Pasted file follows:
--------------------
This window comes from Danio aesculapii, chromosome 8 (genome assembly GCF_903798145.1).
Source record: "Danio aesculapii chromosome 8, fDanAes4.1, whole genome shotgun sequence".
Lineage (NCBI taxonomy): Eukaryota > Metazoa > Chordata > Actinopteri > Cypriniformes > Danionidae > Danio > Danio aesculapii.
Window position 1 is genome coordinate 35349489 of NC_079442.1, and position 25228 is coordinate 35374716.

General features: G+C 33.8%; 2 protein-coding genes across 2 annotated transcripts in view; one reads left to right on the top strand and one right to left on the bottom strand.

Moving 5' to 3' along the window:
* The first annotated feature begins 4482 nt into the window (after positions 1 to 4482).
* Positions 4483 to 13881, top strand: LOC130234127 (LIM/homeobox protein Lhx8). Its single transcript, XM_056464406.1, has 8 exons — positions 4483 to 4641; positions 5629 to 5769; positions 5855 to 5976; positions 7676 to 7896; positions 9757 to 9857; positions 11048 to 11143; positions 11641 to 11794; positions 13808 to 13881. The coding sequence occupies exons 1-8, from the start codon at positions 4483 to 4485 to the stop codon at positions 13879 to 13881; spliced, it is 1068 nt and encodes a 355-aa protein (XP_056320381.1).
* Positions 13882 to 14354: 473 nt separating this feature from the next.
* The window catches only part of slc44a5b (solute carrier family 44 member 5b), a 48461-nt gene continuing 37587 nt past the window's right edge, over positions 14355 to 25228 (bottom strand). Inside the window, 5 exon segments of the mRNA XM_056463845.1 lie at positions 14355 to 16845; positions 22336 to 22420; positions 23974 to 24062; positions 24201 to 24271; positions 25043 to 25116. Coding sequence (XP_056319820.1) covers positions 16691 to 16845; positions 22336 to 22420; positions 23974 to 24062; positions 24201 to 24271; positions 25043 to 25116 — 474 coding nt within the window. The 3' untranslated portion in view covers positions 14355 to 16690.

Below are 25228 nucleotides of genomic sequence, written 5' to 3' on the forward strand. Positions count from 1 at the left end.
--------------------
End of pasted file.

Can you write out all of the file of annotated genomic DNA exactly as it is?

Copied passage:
This window comes from Danio aesculapii, chromosome 8 (genome assembly GCF_903798145.1).
Source record: "Danio aesculapii chromosome 8, fDanAes4.1, whole genome shotgun sequence".
Lineage (NCBI taxonomy): Eukaryota > Metazoa > Chordata > Actinopteri > Cypriniformes > Danionidae > Danio > Danio aesculapii.
Window position 1 is genome coordinate 35349489 of NC_079442.1, and position 25228 is coordinate 35374716.

General features: G+C 33.8%; 2 protein-coding genes across 2 annotated transcripts in view; one reads left to right on the top strand and one right to left on the bottom strand.

Moving 5' to 3' along the window:
* The first annotated feature begins 4482 nt into the window (after positions 1 to 4482).
* Positions 4483 to 13881, top strand: LOC130234127 (LIM/homeobox protein Lhx8). Its single transcript, XM_056464406.1, has 8 exons — positions 4483 to 4641; positions 5629 to 5769; positions 5855 to 5976; positions 7676 to 7896; positions 9757 to 9857; positions 11048 to 11143; positions 11641 to 11794; positions 13808 to 13881. The coding sequence occupies exons 1-8, from the start codon at positions 4483 to 4485 to the stop codon at positions 13879 to 13881; spliced, it is 1068 nt and encodes a 355-aa protein (XP_056320381.1).
* Positions 13882 to 14354: 473 nt separating this feature from the next.
* The window catches only part of slc44a5b (solute carrier family 44 member 5b), a 48461-nt gene continuing 37587 nt past the window's right edge, over positions 14355 to 25228 (bottom strand). Inside the window, 5 exon segments of the mRNA XM_056463845.1 lie at positions 14355 to 16845; positions 22336 to 22420; positions 23974 to 24062; positions 24201 to 24271; positions 25043 to 25116. Coding sequence (XP_056319820.1) covers positions 16691 to 16845; positions 22336 to 22420; positions 23974 to 24062; positions 24201 to 24271; positions 25043 to 25116 — 474 coding nt within the window. The 3' untranslated portion in view covers positions 14355 to 16690.

Below are 25228 nucleotides of genomic sequence, written 5' to 3' on the forward strand. Positions count from 1 at the left end.